Lexicon PCM80 & PCM81 Questions, Tips, Tricks & Solutions

ctreitzell

Member
Messages
4,738
OK, let's get some context before anyone dips their toes into this ocean and faces a deluge of info.

The very first thing to realize is that there are only 14 Global SysEx IDs

A SysEx ID defines a target parameter of an Algorithm. Some algorithms have 70 parameters capable of SysEx remote control. More commonly, there are about 50 parameters per algo which can be remote controlled.

In their infinite wisdom, Lexicon did not use the same SysEx ID for like parameters from algo to algo.

That means that usually there are around 35 to 50 parameters per algo that can be accessed directly by SysEx; yet those IDs need to be looked up in a table. I have a massive spreadsheet with all the parameters in a vertical column and all the 43 algos in a horizontal row and the ID numbers in cells.

Next you need to know how many ticks per parameter. Some have two ticks....some have 40,000 ticks!

I'll come back to this...
 

pangea2003

Member
Messages
275
OK, let's get some context before anyone dips their toes into this ocean and faces a deluge of info.

The very first thing to realize is that there are only 14 Global SysEx IDs

A SysEx ID defines a target parameter of an Algorithm. Some algorithms have 70 parameters capable of SysEx remote control. More commonly, there are about 50 parameters per algo which can be remote controlled.

In their infinite wisdom, Lexicon did not use the same SysEx ID for like parameters from algo to algo.

That means that usually there are around 35 to 50 parameters per algo that can be accessed directly by SysEx; yet those IDs need to be looked up in a table. I have a massive spreadsheet with all the parameters in a vertical column and all the 43 algos in a horizontal row and the ID numbers in cells.

Next you need to know how many ticks per parameter. Some have two ticks....some have 40,000 ticks!

I'll come back to this...

This is gold.. i'm all ears! :)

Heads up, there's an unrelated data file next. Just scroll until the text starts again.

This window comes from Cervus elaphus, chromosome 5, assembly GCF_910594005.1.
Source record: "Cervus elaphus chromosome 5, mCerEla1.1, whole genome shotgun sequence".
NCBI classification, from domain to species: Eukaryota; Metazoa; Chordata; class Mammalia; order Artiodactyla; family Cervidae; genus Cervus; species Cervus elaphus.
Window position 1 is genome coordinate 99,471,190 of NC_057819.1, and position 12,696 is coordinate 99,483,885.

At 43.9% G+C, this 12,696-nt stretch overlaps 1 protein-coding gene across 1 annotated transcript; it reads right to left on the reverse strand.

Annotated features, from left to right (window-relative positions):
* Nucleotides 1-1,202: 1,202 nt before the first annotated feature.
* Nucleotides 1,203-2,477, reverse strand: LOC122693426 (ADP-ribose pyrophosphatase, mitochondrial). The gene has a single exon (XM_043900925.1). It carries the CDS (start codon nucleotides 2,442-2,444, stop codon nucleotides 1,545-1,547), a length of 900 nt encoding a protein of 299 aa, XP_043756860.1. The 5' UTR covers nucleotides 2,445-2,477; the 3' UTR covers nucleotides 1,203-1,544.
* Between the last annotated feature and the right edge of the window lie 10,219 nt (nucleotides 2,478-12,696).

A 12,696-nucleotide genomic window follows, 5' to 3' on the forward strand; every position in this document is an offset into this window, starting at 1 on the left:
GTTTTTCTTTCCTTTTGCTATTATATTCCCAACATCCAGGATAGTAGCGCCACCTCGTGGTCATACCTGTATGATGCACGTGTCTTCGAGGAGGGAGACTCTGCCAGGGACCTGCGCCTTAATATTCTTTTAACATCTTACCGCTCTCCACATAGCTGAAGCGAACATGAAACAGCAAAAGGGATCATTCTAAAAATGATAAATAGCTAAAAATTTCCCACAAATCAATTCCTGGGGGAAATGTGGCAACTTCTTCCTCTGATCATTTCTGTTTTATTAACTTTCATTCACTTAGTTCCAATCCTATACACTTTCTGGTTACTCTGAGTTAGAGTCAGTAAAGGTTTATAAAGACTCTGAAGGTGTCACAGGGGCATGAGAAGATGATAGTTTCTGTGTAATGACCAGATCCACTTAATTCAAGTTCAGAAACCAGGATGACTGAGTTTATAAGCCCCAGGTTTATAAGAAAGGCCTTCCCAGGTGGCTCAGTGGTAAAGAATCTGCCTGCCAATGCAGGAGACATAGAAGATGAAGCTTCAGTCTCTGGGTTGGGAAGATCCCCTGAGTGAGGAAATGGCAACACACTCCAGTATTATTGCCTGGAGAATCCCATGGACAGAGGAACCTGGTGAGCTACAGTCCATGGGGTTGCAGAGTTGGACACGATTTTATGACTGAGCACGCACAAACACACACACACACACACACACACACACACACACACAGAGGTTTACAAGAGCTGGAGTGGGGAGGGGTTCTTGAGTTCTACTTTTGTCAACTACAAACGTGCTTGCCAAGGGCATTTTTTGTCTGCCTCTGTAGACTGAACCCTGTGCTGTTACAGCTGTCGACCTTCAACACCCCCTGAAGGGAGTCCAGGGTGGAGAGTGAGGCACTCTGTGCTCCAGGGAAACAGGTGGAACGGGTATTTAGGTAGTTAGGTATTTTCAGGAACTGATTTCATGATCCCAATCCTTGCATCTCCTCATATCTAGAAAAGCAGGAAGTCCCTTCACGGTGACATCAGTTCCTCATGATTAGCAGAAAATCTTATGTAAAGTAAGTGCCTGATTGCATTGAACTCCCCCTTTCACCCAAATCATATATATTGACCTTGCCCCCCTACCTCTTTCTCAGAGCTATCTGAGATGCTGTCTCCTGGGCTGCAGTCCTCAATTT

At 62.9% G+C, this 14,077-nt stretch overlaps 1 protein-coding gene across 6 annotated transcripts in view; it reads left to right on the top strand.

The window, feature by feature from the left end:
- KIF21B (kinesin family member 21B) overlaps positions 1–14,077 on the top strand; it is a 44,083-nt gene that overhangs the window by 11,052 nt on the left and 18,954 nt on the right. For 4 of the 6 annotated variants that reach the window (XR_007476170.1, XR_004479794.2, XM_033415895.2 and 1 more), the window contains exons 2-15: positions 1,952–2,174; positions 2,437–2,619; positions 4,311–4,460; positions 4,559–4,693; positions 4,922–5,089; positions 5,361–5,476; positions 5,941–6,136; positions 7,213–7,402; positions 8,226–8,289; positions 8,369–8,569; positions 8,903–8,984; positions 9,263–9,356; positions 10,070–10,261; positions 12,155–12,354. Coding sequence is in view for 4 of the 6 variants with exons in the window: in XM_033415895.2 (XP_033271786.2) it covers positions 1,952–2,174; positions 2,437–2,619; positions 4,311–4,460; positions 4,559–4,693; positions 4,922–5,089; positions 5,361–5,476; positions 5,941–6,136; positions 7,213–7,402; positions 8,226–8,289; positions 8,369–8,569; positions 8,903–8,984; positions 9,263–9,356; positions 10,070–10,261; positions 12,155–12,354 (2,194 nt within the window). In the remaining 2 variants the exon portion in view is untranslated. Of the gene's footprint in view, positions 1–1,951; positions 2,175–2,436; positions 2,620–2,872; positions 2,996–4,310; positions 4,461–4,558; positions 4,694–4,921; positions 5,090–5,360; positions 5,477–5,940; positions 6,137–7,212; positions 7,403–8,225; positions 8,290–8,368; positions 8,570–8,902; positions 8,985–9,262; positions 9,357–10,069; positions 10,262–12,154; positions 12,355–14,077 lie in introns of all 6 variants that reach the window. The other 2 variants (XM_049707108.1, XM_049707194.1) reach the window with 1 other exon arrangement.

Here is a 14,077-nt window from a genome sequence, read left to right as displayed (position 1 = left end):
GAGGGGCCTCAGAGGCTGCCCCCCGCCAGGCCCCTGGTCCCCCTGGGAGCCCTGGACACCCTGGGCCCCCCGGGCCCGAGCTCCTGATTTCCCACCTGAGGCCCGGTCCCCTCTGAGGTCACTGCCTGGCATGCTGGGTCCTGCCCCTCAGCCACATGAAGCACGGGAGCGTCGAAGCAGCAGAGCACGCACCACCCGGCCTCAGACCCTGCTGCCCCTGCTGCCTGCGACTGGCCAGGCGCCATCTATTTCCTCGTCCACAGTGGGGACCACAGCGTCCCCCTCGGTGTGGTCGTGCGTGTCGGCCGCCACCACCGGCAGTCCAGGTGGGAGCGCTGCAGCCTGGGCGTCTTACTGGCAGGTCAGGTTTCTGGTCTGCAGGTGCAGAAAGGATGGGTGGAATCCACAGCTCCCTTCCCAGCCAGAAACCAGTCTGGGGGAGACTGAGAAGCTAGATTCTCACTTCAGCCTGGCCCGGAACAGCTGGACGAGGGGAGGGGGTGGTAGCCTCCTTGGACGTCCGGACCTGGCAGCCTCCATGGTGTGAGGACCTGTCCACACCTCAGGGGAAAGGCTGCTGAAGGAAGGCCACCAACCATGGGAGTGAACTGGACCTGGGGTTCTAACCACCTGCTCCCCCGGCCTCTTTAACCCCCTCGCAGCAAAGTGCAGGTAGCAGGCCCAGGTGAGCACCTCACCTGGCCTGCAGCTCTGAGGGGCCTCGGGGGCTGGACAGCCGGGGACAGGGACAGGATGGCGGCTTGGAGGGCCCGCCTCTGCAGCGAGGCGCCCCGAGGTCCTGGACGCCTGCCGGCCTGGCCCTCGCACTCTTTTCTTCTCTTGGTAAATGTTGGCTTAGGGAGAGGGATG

ctreitzell

Member
Messages
4,738
OK, so continuing on from post #1203
1- every algorithm has different parameter IDs and I've created an Exel document for that;
2- I've made another Exel document which gives the number of ticks, the display syntax for each tick and the correct midi number/value for every tick.
3- I've got another Exel doc which has the midi numbers/values correlated to SysEx.

The reason I have the MIDI number/values is because MIDI Designer Pro 2 uses those values for its controls and then translates those numbers to SysEx in the "background"

It would be possible to use the Named Tick document to look up the display syntax you want and get the midi value you want,
then input the midi number into an online SysEx to MIDI calculator and determine the SysEx value to add to the SysEx message to input into a midi controller. This Named Tick document has a SysEx example message included for every tick range, but since the parameter IDs are different for every algorithm, it made no sense to make a document for the SysEx exact messages.

Alternatively, my MIDI to SysEx conversion doc could be used.

So for every parameter remote control message you would want to send
you'd need to input a parameter ID and a value.
The parameter IDs are a single SysEx byte (00-7F).
The VALUEs are four bytes, which are Lexicon LSB first.

Sounds complicated? Well, it isn't as bad as it might seem. Let's look at an example.

Let's look at changing the Key in a Res2>Plate Algo. There are only 12 ticks which are quite human readable.

Here is the example SysEx message in my named tick doc:
F0 06 07 7F 0B 01 29 00 V1 V2 V3 00 F7
The 7th byte tells the PCM8x to which parameter to send the value to
Well, that parameter ID is not correct; the SysEx ID for the Key parameter for RES2>Plate is 47, not 29.
So needs to be changed to:
F0 06 07 7F 0B 01 47 00 V1 V2 V3 00 F7
BUT, there is no value in this message.
The value of the message is represented in the last four bytes where I have V1 V2 V3 V4.
OK, well SysEx always uses the same protocol for a message
F0= start of SysEx message
F7= end of SysEx message
and many controllers will want these bytes dropped from the message as the controller has likely been programmed to add those bytes to your messages.
Also, V1, 2, V3, V4 I have used in my documentation to show variable bytes. To add a value to the message you need to determine that and add it to the SysEx:

Starting with:
F0 06 07 7F 0B 01 47 00 V1 V2 V3 V4 F7
we need to replace the Vn bytes with actual values:
F0 06 07 7F 0B 01 47 00 00 00 00 00 F7 will send an actual value to a PCM80 depending upon which algorithm is loaded.
If Res2>Plate is loaded, this message will send a message to set the Key in the Pitch section to the lowest value which would be a midi value of 0 which equals the key of C for this parameter.

Following on from that logic, we can look at all the tick values for this Key parameter:
0 \C
1 \C# or Db
2 \D
3 \D#:Eb
4 \E
5 \F
6 \F#:Gb
7 \G
8 \G#:Ab
9 \A
10 \A#:Bb
11 \B

well, all those values might seem to translate straight across in SysEx for any value range less than 16 ticks, but not quite; we can now get the SysEx value for each tick:
F0 06 07 7F 0B 01 47 00 00 00 00 00 F7 = 0; which = C
F0 06 07 7F 0B 01 47 00 01 00 00 00 F7 = 1; which = C# or Db
F0 06 07 7F 0B 01 47 00 02 00 00 00 F7 = 2; which = D